We need to focus on the challenges of today, raise them to a higher level and re-negotiate how we move our country forward to deal with the horrendous inequality we still suffer. We need to end inequality of opportunity. We need to put justice at the heart of what we seek to achieve, and be sacrificial in redistributing that which God has given to all South Africans to benefit the poorest of the poor – who seem to be ignored in the current debates. Above all, we need to become courageous like Madiba, wise like Madiba, and take the debates and decisions over the structuring of the economy and the distribution of land to a higher level and ensure apt policy to achieve these.

As we celebrate Madiba's life, let's also celebrate the long lives of those in our own Diocese who have lived to the age of 90 and beyond; let's congratulate them, wish them well and show them that we love and care for them too. Let's also join others in service of our communities, and especially the poorest of the poor, on Nelson Mandela Day, Wednesday July 18. As the Letter of James said, faith without works is dead. So I urge you in Madiba's memory to commit yourself to voluntary service of some sort – you can find details on this page of the Mandela foundation's website: https://www.mandeladay.com/pages/what-can-i-do

Thank God for the recent rain, pray that it may be sustained, and please continue to limit your usage to 50 litres a day each.

God bless you



Thursday, 14 June 2018

Church welcomes ConCourt judgement on sexual assault cases



Archbishop Thabo Makgoba has welcomed today's Constitutional Court judgement making it easier to bring to justice the perpetrators of sexual assault. He has also urged South Africa's parliament to act quickly to end the bar on pressing charges if offences were committed more than 20 years earlier.

He said in a statement issued in Cape Town:

“I welcome today's Constitutional Court judgement which declares as inconsistent with the Constitution the provision in the law which bars prosecutors from charging someone for sexual offences (other than rape) after the lapse of 20 years from when the offence was committed.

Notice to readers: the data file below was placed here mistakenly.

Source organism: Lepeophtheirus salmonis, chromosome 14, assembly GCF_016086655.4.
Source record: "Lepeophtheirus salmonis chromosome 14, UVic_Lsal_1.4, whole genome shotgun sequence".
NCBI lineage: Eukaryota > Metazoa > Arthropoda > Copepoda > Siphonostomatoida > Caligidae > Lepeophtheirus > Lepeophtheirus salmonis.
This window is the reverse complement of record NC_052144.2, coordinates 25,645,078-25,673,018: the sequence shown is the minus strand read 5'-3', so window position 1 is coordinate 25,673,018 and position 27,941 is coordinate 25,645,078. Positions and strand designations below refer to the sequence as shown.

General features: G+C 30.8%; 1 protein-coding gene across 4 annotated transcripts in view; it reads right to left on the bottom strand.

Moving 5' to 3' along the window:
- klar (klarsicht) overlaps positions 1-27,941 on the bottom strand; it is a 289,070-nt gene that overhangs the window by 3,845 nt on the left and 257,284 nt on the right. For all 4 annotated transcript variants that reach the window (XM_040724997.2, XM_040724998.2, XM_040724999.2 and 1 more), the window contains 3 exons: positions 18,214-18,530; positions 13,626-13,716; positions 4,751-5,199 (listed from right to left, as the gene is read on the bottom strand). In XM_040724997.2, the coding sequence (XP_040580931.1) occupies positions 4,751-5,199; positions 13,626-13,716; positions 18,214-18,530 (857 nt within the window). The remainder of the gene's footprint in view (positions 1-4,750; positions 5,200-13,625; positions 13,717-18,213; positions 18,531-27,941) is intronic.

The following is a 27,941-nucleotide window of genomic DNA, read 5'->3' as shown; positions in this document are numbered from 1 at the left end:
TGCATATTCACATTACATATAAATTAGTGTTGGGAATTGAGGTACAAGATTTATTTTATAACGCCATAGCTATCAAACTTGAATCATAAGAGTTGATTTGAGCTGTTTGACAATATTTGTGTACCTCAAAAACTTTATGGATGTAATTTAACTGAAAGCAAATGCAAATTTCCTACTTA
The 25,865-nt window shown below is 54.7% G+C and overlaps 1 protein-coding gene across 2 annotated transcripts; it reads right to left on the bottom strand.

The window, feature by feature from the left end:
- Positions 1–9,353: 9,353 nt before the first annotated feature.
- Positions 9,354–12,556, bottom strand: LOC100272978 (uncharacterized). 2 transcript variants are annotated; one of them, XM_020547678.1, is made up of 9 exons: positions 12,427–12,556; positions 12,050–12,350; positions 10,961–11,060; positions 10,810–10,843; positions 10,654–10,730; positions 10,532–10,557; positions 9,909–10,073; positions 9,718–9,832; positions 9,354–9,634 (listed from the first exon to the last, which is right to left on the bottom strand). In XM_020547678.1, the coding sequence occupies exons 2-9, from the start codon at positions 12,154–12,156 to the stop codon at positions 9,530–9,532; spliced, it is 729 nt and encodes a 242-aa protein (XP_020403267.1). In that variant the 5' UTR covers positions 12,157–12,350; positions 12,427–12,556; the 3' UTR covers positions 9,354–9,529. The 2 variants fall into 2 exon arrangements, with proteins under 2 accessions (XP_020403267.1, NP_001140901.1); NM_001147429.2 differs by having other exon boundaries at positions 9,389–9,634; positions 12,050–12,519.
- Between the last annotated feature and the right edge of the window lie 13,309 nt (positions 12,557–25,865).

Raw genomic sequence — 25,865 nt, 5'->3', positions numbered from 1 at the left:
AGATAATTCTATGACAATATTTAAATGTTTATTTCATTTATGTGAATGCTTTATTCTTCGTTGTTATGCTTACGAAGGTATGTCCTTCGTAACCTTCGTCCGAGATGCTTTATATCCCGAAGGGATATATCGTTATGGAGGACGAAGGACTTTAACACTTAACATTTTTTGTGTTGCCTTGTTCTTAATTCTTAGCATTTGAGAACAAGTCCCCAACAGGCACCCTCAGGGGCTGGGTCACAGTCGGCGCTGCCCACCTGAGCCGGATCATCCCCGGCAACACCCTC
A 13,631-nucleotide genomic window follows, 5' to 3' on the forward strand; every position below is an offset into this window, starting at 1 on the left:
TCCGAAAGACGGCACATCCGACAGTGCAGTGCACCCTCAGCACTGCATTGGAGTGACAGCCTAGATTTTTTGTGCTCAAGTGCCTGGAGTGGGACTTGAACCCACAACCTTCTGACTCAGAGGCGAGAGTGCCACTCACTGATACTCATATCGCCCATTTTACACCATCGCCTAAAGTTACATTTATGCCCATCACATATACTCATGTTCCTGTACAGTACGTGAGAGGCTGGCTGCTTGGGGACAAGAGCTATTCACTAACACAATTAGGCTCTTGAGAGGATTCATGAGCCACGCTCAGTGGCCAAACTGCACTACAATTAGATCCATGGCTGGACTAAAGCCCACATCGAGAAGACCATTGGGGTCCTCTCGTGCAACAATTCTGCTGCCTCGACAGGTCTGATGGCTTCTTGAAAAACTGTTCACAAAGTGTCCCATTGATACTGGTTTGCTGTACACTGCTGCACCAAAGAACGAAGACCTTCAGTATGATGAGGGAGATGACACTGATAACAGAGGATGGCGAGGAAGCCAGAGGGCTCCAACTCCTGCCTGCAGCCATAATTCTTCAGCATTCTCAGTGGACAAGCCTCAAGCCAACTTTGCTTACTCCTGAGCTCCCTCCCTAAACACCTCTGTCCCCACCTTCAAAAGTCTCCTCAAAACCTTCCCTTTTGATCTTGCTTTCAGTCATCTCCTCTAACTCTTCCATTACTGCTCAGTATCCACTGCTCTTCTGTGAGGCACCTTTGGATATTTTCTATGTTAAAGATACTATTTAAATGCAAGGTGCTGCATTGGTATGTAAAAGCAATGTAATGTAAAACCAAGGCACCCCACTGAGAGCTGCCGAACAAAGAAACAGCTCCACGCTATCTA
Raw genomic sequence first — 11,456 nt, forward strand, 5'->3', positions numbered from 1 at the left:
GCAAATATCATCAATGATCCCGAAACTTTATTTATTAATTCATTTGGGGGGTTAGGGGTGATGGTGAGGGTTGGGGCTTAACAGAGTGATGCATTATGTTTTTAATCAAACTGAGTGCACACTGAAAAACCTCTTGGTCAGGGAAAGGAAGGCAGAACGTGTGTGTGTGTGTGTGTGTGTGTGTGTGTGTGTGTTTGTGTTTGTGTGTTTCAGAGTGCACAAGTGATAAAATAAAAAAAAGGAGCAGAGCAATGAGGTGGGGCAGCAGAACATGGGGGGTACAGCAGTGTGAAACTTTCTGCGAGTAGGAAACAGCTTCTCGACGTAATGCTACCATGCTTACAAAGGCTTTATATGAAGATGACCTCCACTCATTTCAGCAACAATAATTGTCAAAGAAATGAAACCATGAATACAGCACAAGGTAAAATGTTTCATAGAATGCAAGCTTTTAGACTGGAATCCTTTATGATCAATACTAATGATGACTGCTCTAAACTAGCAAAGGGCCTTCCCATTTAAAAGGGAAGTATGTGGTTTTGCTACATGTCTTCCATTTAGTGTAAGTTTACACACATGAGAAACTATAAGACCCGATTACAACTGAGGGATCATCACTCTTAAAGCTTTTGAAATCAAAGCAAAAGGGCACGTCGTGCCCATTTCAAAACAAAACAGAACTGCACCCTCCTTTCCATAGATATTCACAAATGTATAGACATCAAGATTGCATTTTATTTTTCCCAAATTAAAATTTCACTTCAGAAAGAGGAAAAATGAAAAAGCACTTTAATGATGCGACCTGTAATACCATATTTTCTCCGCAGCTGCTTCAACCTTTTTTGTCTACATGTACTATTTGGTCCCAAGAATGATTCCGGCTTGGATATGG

“Noting that the Court has given Parliament 24 months in order to enact changes to the law to implement its decision in practice, I urge Parliament to act quickly to adopt legislation to remedy the injustice which has prevented survivors of abuse from pressing charges.

“I welcome in particular the Court's recognition that survivors of sexual assault have often not reported offences at the time they were committed for fear of their abusers or concern over the possible responses from their communities.

“This new development in criminal law comes as our Church also takes action to make it easier for survivors of abuse to bring charges under church law.

“Church lawyers have recommended to me that we need to make it easier for complainants to access the process laid down under Canon (Church) Law and that we need to provide more support for them during the process.

“They are also reviewing how the Church can prevent sexual abuse and harassment and how it can initiate early intervention in such cases, including providing support services, a helpline and crisis and survivor support.”


Saturday, 19 May 2018

Dedication of Emmanuel Church, Umlazi

Sermon preached by Archbishop Thabo Makgoba at the dedication of Emmanuel Church, Umlazi, on Saturday May 19 in the Diocese of Natal:

Readings: 1 Kings 8: 22 -30, Ps 122, 1 Pet 2:4-10, Luke 19:1-10

May I speak in the name of God, Creator, Redeemer and Sustainer of our lives, Amen.
Bishop Dino, dear brothers and sisters in Christ, dear people of God: it is a great joy for me to be here with you as we give thanks to God for this place of worship.
Let me also acknowledge Prince Buthelezi and Fr Ncaca, who presided at Lungi and my wedding 28 years ago.
Emmanuel Church, Umlazi.
It is an honour and privilege to have been asked to celebrate with you at this historic moment in the life of this community and the Diocese. Thank you, Bishop Dino and your entire team for inviting me. Thank you everyone for the wonderful and warm welcome we received on our arrival here. Thank you also to those who gave of their time and were involved in the preparation for today.
I thank God for the unsung heroes and heroines who have kept the gospel light burning here through their lives, their zeal, their prayers and their service and witness.

Thursday, 19 April 2018

To the Laos - To the People of God - on Eastertide & Winnie Madikizela-Mandela

My dear People of God

Easter has once again been a busy time for travel: on the evening of Easter Sunday I left to chair a meeting of the Design Group for the 2020 Lambeth Conference. Preparations for the conference are well on their way, and the theme is:  “God's Church for God's World: walking, listening and witnessing together”.

Wednesday, 18 April 2018

Accounting giants 'have strained our trust' - Archbishop


The text of an address by Archbishop Thabo Makgoba to the School of Accountancy at the University of the Witwatersrand:


Students, staff, members of the Institute, friends all:

Thank you for the invitation to be here. It is very encouraging to learn that you are engaged in a process of scrutinising yourselves and your practices with a view to ensuring that you are living up to your duty to serve the public and the nation.